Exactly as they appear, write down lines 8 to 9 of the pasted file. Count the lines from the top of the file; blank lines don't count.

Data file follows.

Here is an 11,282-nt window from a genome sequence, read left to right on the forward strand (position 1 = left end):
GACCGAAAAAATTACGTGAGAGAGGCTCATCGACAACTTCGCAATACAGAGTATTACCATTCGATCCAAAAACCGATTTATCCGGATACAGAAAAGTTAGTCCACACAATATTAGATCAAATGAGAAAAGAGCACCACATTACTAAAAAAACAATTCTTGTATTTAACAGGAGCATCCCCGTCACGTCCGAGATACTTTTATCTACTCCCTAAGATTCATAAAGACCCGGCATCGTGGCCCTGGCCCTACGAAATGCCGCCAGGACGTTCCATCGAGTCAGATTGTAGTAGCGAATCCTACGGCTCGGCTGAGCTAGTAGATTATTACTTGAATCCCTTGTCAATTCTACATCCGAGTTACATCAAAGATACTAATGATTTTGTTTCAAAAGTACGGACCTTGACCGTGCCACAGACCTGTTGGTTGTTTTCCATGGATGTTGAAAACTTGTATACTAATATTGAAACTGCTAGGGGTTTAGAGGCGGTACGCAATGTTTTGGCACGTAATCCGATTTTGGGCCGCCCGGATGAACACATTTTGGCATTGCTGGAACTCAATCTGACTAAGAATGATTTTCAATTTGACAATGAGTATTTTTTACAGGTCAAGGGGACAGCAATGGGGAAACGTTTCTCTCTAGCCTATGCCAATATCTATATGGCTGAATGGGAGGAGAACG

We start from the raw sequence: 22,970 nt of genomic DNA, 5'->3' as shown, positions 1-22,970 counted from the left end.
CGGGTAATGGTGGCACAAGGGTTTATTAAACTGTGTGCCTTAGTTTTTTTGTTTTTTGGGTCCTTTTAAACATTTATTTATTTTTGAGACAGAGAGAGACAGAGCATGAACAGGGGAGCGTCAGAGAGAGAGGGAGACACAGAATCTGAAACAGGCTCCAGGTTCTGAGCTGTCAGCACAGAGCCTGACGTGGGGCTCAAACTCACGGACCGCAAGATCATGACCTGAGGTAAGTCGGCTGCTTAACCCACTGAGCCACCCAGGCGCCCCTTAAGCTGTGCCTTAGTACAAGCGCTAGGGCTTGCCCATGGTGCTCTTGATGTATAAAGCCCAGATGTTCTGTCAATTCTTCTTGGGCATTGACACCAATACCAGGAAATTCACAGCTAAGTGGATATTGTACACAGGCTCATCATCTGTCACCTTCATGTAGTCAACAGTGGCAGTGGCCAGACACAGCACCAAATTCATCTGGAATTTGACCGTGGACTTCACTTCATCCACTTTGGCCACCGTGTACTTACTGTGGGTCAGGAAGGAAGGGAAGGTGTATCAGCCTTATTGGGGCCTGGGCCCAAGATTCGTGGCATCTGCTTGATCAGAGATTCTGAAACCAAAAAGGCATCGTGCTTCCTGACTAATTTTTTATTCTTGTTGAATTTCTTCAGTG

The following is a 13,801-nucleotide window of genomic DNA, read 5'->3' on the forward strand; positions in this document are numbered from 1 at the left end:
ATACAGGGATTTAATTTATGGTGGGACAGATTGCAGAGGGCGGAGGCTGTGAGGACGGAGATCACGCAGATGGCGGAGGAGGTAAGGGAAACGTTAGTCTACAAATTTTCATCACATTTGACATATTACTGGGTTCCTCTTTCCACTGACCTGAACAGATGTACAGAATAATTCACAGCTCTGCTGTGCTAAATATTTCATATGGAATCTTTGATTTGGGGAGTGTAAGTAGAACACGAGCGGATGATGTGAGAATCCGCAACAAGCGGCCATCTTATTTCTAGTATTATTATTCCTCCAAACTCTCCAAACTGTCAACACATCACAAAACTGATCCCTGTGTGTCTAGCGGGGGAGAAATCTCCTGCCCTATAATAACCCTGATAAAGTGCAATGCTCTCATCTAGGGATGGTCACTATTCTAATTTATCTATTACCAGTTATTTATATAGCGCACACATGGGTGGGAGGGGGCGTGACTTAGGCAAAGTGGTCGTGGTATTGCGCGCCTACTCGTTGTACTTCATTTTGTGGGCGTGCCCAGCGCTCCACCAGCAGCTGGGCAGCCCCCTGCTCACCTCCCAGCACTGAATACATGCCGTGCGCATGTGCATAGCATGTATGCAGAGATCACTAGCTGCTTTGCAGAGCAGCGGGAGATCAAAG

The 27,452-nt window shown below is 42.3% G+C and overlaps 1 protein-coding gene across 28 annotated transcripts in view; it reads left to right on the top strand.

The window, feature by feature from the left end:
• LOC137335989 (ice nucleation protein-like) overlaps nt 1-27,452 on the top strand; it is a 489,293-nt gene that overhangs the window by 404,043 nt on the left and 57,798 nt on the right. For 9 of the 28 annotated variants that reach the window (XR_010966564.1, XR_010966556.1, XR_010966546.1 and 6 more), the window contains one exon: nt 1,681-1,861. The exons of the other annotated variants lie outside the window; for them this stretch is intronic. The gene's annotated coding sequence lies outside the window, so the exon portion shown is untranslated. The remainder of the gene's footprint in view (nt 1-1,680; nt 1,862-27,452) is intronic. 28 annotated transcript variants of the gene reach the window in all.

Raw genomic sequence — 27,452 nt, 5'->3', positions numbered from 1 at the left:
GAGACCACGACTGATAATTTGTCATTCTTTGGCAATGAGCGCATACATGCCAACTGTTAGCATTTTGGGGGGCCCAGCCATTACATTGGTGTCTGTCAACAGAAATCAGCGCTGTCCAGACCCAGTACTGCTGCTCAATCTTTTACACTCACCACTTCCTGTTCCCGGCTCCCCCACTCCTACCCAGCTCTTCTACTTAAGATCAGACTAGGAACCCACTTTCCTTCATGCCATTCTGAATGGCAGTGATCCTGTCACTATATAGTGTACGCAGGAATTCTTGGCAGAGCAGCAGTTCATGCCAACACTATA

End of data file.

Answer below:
The window, feature by feature from the left end:
• LOC137335989 (ice nucleation protein-like) overlaps nt 1-27,452 on the top strand; it is a 489,293-nt gene that overhangs the window by 404,043 nt on the left and 57,798 nt on the right. For 9 of the 28 annotated variants that reach the window (XR_010966564.1, XR_010966556.1, XR_010966546.1 and 6 more), the window contains one exon: nt 1,681-1,861. The exons of the other annotated variants lie outside the window; for them this stretch is intronic. The gene's annotated coding sequence lies outside the window, so the exon portion shown is untranslated. The remainder of the gene's footprint in view (nt 1-1,680; nt 1,862-27,452) is intronic. 28 annotated transcript variants of the gene reach the window in all.